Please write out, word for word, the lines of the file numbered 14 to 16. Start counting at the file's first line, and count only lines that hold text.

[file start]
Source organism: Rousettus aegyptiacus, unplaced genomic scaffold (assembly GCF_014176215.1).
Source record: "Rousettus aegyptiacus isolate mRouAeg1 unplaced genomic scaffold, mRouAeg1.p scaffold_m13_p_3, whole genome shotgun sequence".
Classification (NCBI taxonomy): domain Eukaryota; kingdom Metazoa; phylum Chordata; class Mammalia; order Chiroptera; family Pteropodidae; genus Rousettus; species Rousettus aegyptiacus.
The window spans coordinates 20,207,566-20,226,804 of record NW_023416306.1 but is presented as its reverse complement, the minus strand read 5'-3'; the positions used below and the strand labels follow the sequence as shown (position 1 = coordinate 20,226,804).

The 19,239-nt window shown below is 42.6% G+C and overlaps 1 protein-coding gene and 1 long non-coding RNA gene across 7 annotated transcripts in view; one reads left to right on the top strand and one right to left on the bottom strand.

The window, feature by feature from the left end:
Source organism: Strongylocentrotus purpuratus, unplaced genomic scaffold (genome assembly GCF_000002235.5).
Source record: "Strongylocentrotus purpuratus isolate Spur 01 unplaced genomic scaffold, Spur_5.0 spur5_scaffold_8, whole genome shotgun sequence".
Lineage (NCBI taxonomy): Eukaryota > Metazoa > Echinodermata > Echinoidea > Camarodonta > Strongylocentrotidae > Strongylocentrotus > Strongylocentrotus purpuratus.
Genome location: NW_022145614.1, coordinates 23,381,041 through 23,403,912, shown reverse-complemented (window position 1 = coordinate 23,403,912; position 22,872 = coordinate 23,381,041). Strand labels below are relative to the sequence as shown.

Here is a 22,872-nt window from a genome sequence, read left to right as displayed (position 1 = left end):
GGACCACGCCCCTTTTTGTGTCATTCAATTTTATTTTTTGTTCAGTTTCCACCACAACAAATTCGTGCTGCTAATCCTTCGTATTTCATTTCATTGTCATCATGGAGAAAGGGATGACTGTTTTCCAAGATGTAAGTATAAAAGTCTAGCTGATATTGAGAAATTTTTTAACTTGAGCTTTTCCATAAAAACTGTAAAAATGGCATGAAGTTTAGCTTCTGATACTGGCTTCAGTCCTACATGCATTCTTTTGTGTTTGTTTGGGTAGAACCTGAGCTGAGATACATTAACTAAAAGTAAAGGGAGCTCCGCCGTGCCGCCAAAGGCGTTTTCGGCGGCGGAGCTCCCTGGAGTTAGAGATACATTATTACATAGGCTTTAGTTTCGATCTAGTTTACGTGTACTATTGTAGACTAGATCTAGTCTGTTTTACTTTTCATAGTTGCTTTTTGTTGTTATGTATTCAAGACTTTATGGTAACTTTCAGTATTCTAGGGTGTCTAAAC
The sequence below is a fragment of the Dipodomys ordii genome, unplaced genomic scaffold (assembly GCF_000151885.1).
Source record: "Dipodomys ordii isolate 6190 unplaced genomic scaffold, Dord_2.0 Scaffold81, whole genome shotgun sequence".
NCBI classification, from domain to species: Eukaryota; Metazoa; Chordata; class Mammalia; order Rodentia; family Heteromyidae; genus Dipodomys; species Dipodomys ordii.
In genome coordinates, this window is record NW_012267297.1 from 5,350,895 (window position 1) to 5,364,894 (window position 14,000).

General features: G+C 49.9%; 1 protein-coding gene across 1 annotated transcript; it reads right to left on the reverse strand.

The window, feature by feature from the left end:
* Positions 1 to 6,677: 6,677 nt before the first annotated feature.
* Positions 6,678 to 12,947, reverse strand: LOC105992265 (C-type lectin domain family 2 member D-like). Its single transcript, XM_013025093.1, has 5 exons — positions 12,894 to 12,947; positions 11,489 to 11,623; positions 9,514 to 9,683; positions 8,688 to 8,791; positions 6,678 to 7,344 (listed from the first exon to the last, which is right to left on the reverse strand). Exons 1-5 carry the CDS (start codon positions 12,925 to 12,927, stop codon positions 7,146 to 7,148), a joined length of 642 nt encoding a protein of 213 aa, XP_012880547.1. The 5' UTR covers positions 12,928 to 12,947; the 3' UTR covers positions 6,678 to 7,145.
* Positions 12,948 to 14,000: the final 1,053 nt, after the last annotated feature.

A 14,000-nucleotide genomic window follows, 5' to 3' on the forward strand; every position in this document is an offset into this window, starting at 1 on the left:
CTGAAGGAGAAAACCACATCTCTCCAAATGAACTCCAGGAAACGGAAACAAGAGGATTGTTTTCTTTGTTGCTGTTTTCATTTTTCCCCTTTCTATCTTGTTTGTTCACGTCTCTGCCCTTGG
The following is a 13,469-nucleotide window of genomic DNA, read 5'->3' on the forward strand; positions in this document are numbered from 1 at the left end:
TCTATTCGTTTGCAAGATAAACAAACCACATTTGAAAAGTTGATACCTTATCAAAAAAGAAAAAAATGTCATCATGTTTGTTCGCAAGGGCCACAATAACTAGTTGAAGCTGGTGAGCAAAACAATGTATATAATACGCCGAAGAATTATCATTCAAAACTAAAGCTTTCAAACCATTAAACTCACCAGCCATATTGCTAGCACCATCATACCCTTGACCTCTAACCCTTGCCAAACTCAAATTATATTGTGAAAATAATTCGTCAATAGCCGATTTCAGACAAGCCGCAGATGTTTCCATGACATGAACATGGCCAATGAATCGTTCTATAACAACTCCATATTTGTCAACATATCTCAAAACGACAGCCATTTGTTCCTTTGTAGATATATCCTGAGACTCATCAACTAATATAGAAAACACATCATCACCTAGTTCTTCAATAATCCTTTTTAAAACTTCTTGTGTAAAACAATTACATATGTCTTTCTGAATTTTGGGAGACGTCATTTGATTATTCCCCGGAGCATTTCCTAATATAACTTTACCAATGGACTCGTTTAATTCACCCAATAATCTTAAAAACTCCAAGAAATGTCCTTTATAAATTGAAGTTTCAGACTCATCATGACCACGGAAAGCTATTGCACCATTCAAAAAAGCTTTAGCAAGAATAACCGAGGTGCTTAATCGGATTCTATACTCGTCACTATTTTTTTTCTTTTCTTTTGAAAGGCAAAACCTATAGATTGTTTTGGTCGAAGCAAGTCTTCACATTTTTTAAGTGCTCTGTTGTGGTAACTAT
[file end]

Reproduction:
Source record: "Dipodomys ordii isolate 6190 unplaced genomic scaffold, Dord_2.0 Scaffold81, whole genome shotgun sequence".
NCBI classification, from domain to species: Eukaryota; Metazoa; Chordata; class Mammalia; order Rodentia; family Heteromyidae; genus Dipodomys; species Dipodomys ordii.
In genome coordinates, this window is record NW_012267297.1 from 5,350,895 (window position 1) to 5,364,894 (window position 14,000).